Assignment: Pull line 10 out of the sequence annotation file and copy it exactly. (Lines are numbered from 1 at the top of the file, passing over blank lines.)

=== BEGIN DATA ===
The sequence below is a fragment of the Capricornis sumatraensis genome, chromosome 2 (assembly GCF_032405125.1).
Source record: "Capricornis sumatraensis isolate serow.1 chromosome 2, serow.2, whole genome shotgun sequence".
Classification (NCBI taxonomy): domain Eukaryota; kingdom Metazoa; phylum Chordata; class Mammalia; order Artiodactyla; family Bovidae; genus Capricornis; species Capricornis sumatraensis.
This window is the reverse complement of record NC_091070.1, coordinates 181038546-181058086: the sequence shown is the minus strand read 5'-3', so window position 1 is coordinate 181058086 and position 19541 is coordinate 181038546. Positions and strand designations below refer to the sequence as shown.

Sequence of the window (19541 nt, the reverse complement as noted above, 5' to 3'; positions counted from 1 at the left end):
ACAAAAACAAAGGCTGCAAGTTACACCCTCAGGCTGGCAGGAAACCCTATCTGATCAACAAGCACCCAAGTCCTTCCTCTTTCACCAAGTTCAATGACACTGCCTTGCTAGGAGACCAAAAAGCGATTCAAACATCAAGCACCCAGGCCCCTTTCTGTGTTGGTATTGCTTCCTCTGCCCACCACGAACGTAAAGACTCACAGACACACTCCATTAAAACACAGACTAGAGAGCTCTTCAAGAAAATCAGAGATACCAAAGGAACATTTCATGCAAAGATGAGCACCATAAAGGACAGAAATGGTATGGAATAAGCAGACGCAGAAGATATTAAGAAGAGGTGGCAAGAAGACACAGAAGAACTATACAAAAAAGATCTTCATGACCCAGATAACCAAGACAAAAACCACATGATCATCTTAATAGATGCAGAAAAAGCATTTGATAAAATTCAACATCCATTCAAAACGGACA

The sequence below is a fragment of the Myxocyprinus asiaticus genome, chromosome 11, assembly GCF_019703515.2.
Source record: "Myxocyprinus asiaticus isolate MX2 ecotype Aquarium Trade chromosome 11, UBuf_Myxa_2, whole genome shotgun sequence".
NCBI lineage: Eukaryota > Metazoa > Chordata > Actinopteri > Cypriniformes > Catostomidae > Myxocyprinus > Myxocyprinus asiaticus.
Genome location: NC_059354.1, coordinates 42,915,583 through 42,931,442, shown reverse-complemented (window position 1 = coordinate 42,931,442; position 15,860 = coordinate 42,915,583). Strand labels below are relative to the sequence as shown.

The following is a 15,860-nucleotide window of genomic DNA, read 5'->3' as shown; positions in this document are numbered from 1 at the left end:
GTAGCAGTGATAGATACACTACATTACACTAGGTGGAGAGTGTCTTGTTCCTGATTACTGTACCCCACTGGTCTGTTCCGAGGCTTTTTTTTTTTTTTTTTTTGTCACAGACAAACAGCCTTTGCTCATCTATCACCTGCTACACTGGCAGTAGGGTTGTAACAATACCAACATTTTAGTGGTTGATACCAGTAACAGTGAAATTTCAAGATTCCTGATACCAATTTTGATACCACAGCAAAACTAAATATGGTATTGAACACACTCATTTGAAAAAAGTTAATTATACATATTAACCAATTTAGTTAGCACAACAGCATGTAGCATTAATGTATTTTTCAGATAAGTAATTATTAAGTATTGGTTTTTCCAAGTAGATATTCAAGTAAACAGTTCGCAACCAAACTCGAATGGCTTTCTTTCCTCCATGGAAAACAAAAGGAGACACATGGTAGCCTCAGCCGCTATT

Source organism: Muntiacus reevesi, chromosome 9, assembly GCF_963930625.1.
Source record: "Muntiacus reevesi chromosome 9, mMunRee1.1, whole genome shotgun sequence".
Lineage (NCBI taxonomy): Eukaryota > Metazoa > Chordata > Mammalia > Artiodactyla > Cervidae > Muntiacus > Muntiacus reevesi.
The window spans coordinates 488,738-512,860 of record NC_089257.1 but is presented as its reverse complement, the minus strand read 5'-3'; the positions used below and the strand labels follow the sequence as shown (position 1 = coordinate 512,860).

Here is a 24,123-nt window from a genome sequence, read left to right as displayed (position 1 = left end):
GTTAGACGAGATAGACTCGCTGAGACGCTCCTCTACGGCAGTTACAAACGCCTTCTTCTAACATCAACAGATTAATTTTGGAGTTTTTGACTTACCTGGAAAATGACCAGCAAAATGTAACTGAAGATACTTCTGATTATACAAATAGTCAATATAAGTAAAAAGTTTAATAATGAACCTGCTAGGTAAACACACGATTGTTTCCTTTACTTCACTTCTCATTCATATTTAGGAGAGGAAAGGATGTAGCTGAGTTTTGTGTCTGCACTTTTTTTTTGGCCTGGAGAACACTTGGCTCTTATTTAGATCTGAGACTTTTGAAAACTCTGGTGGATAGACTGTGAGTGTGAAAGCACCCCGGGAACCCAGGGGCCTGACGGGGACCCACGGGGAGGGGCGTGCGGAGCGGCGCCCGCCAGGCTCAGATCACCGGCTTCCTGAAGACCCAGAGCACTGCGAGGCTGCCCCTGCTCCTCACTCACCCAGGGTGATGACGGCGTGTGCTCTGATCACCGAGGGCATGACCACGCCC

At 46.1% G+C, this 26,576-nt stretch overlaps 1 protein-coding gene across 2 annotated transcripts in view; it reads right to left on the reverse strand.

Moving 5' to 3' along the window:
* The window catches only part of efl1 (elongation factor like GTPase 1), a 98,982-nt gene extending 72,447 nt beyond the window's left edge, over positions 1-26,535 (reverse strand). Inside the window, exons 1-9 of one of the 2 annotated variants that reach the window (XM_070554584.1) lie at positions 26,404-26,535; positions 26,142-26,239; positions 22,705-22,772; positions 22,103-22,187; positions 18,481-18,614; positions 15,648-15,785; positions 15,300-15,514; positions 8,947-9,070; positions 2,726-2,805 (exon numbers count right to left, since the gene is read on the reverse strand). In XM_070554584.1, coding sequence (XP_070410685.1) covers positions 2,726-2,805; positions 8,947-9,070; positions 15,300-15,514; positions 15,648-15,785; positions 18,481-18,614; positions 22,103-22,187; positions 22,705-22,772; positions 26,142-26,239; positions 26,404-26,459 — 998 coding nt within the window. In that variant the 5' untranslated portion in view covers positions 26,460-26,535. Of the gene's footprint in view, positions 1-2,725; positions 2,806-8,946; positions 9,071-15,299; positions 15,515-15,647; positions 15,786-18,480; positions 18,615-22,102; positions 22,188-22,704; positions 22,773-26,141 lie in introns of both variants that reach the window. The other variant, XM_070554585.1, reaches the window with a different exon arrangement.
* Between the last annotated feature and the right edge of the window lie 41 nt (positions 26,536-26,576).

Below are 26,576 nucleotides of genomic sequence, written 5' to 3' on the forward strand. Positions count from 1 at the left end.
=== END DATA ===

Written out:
Genome location: NC_059354.1, coordinates 42,915,583 through 42,931,442, shown reverse-complemented (window position 1 = coordinate 42,931,442; position 15,860 = coordinate 42,915,583). Strand labels below are relative to the sequence as shown.